LIV Tour chiefs set to demand recognition in the World Golf Rankings in crucial board meeting ahead of The Open Championship as controversial Saudi rebel series seek significant foothold in the sport despite widespread opposition
- LIV Tour plans to demand official recognition in the World Golf Rankings
- The Saudi secessionist competition has caused major controversy since its launch
- As it currently stands, golfers who participate in the series will not receive ranking points.
- But LIV officials will discuss their filing status request on Wednesday.
The LIV Tour plans to demand official recognition in the World Golf Rankings at a board meeting on Wednesday as the sport’s ongoing civil war takes another contentious turn.
Several golfing personalities have taken part in the Saudi-backed competition in recent months, including former world number one Rory McIlroy and American star Billy Horschel.
The breakaway Saudi tour, funded by $2 billion in cash from the country’s Public Investment Fund, has tempted a number of high-profile players to quit the PGA Tour and DP World Tour, sparking massive outrage in the sport because of the country’s alarming human rights record.
Ian Poulter and two other LIV rebels have appealed the decision to ban them from last weekend’s Scottish Open, as well as two other tournaments co-sanctioned with the PGA Tour.
Their legal action angered the likes of McIlroy, who said: ‘All this kind of having your cake and eating it is what resentment [stems from] within the [PGA and DP World Tour] membership.’
Now the LIV series is set to ruffle even more feathers in the sport, as The Guardian reports that tournament officials will call for recognition in the World Golf Rankings at a meeting of the Official World Rankings Board of Directors. on the eve of the 150th Open Championship at St Andrews.
The LIV Tour plans to demand official recognition in the World Golf Rankings on Wednesday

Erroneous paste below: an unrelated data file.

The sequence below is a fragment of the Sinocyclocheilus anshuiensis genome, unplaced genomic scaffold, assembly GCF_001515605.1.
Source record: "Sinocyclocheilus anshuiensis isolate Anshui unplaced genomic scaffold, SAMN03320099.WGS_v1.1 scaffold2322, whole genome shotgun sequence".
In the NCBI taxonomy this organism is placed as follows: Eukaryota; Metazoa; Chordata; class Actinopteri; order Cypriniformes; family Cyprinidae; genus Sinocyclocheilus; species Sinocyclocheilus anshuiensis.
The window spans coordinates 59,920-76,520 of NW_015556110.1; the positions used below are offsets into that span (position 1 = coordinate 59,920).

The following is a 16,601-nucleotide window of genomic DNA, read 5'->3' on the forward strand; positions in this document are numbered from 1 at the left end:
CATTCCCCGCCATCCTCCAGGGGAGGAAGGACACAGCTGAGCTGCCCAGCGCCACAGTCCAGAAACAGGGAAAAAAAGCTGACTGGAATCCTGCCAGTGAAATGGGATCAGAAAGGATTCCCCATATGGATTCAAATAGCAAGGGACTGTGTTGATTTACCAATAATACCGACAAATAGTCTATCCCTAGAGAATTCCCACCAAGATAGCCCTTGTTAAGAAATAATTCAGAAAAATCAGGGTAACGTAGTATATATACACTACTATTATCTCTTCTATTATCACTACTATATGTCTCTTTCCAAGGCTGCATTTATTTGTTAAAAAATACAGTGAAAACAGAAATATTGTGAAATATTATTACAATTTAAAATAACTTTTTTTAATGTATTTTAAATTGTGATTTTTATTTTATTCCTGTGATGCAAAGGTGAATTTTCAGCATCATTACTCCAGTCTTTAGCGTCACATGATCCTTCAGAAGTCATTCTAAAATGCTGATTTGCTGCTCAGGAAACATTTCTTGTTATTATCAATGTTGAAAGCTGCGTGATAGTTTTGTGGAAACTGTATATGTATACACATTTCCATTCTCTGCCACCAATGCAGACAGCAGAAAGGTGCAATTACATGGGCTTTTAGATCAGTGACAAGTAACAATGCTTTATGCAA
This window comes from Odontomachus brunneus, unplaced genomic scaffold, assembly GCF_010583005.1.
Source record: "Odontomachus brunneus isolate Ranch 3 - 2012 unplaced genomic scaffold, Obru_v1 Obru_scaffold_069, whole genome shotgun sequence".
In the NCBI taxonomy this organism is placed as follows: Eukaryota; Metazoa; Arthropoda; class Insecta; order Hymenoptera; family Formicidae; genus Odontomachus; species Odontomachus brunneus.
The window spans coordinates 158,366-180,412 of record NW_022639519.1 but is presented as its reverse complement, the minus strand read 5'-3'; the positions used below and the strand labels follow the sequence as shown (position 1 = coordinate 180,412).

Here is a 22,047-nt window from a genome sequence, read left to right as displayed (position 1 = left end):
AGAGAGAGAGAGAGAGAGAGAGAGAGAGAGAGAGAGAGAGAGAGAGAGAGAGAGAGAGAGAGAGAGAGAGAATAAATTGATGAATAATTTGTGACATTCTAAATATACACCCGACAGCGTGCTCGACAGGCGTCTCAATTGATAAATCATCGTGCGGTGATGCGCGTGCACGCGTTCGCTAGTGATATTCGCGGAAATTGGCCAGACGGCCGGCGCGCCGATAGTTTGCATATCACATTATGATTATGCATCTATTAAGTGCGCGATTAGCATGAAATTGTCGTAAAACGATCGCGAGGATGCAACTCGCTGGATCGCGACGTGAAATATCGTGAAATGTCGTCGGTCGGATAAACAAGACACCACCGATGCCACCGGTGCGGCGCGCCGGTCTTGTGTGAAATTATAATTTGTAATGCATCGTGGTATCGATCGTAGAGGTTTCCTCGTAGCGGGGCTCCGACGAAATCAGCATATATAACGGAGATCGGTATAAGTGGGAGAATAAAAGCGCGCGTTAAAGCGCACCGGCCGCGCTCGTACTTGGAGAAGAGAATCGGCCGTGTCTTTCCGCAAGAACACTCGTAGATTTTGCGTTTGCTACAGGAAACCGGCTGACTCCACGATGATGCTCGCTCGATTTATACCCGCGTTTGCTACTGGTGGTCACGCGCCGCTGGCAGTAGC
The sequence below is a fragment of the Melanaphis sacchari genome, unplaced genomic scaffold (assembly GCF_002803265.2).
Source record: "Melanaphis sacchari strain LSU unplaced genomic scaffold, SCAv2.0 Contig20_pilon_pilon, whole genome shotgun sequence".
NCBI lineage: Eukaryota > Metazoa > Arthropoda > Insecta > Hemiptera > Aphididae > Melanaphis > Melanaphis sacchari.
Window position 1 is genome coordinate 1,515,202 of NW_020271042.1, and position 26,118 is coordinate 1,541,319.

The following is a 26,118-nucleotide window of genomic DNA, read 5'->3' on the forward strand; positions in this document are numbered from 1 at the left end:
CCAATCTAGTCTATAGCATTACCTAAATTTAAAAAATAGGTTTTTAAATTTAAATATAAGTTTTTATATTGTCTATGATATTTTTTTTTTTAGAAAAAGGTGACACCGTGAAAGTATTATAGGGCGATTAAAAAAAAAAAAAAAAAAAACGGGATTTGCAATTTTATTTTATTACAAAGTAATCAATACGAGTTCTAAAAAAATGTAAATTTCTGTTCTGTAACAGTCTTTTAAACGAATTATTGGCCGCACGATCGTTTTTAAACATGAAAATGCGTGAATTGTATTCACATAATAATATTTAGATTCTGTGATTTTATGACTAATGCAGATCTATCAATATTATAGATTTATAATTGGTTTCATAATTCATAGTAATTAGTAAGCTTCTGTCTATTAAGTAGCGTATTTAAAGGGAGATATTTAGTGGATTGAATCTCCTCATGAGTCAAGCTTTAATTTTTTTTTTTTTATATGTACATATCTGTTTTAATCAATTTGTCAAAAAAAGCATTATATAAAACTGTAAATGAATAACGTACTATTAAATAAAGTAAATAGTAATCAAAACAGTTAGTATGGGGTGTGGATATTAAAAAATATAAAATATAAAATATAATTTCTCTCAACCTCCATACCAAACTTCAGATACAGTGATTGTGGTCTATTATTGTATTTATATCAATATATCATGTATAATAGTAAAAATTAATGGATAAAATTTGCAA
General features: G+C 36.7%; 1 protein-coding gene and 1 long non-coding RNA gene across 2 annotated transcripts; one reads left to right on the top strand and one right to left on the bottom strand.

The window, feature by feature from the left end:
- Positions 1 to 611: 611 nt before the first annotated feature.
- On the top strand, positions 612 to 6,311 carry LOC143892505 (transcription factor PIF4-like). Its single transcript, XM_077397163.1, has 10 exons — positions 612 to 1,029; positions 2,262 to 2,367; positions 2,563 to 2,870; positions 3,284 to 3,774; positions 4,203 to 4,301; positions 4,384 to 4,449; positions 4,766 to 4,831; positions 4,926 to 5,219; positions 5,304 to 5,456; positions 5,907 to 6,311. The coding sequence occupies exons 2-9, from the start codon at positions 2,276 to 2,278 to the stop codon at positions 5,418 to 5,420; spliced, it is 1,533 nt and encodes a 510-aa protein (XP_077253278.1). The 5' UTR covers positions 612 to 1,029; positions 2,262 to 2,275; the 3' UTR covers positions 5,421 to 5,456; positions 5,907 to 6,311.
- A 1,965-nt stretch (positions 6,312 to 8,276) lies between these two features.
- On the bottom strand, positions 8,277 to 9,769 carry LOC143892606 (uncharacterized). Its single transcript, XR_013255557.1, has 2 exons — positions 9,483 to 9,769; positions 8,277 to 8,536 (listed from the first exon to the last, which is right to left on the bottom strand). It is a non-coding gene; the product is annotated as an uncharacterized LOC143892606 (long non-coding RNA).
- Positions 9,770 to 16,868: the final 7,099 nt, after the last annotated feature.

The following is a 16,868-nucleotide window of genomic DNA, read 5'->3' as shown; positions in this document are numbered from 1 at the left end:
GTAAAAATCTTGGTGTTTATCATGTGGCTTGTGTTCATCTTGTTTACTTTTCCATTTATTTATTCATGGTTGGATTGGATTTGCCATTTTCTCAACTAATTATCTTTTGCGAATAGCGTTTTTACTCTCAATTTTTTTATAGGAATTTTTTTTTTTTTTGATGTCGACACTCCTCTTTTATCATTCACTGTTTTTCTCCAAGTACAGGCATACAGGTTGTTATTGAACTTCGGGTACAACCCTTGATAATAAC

The series, directed by Greg Norman, will apply for world ranking status at a board meeting
Rory McIlroy is one of the most prominent figures to oppose the LIV tour
Their formal bid for world ranking status, which is expected to increase opposition to the controversial tournament, is said to be high on the meeting’s agenda.
As it stands, golfers don’t earn World Ranking points by playing LIV events, meaning some players fear their place in future major championships could be jeopardized by missing out on the tour. rebel.
Despite its current format of 54-hole tournaments with no cuts and only 48 players on the course, LIV chiefs believe they meet various points-ranking criteria.
It will be up to representatives of the four major championships, as well as the PGA Tour and the DP World Tour, to decide whether the new event can fall under the official world golf rankings.
Martin Slumbers, the general manager of R&A, Buzzy Johnson of Augusta National, Mike Whan of the United States Golf Association and Seth Waugh of the PGA of America would be key in making the decision.
As it currently stands, LIV Golf players do not receive ranking points for playing their events.
But that could change depending on the outcome of Wednesday’s crucial board meeting.
PGA Tour Commissioner Jay Monahan and DP World Tour General Manager Keith Pelley will also be an integral part of the meeting, which is intriguing given that both of their organizations are strong opponents of the LIV model.
Greg Norman, who leads the breakaway tour, was snubbed by the R&A for his celebrations at the 150th Open this week due to fears his presence could hijack the event.
The two-time winner would have deserved an invite under normal circumstances, but the R&A said in a statement: “In response to inquiries regarding the R&A Celebration of Champions field and the Champions Dinner, we can confirm that we have contacted Greg Norman to advise him that we have decided not to invite him to attend this occasion,’ the statement read.
“The 150th Open is a hugely important milestone for golf and we want to make sure the focus remains on celebrating the championship and its legacy. Unfortunately, we don’t think that would be the case if Greg were to attend.